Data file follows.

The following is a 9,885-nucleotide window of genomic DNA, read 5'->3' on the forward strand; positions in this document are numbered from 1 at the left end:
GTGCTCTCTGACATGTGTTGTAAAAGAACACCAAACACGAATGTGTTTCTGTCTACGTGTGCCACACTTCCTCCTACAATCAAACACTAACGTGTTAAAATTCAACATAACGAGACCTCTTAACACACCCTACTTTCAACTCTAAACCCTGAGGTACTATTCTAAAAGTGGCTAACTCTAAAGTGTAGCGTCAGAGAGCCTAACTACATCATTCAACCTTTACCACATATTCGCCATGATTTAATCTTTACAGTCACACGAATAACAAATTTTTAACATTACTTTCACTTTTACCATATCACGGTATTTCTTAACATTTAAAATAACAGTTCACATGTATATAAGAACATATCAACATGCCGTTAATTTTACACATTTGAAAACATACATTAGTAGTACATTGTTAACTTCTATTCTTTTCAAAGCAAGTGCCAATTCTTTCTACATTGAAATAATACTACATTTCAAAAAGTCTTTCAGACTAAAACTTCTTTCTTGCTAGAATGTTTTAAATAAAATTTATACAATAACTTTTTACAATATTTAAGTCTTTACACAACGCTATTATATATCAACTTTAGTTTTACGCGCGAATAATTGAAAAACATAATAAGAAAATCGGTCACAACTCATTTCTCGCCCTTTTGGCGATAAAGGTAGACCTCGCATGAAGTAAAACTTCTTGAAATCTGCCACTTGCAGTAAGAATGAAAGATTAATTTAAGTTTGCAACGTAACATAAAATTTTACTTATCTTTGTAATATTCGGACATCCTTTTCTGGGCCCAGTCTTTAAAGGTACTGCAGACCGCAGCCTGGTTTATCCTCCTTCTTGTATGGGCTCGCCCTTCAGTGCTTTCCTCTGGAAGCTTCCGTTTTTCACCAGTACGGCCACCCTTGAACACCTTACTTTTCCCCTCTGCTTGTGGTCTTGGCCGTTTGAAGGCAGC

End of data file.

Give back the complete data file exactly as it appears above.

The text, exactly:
The following is a 9,885-nucleotide window of genomic DNA, read 5'->3' on the forward strand; positions in this document are numbered from 1 at the left end:
GTGCTCTCTGACATGTGTTGTAAAAGAACACCAAACACGAATGTGTTTCTGTCTACGTGTGCCACACTTCCTCCTACAATCAAACACTAACGTGTTAAAATTCAACATAACGAGACCTCTTAACACACCCTACTTTCAACTCTAAACCCTGAGGTACTATTCTAAAAGTGGCTAACTCTAAAGTGTAGCGTCAGAGAGCCTAACTACATCATTCAACCTTTACCACATATTCGCCATGATTTAATCTTTACAGTCACACGAATAACAAATTTTTAACATTACTTTCACTTTTACCATATCACGGTATTTCTTAACATTTAAAATAACAGTTCACATGTATATAAGAACATATCAACATGCCGTTAATTTTACACATTTGAAAACATACATTAGTAGTACATTGTTAACTTCTATTCTTTTCAAAGCAAGTGCCAATTCTTTCTACATTGAAATAATACTACATTTCAAAAAGTCTTTCAGACTAAAACTTCTTTCTTGCTAGAATGTTTTAAATAAAATTTATACAATAACTTTTTACAATATTTAAGTCTTTACACAACGCTATTATATATCAACTTTAGTTTTACGCGCGAATAATTGAAAAACATAATAAGAAAATCGGTCACAACTCATTTCTCGCCCTTTTGGCGATAAAGGTAGACCTCGCATGAAGTAAAACTTCTTGAAATCTGCCACTTGCAGTAAGAATGAAAGATTAATTTAAGTTTGCAACGTAACATAAAATTTTACTTATCTTTGTAATATTCGGACATCCTTTTCTGGGCCCAGTCTTTAAAGGTACTGCAGACCGCAGCCTGGTTTATCCTCCTTCTTGTATGGGCTCGCCCTTCAGTGCTTTCCTCTGGAAGCTTCCGTTTTTCACCAGTACGGCCACCCTTGAACACCTTACTTTTCCCCTCTGCTTGTGGTCTTGGCCGTTTGAAGGCAGC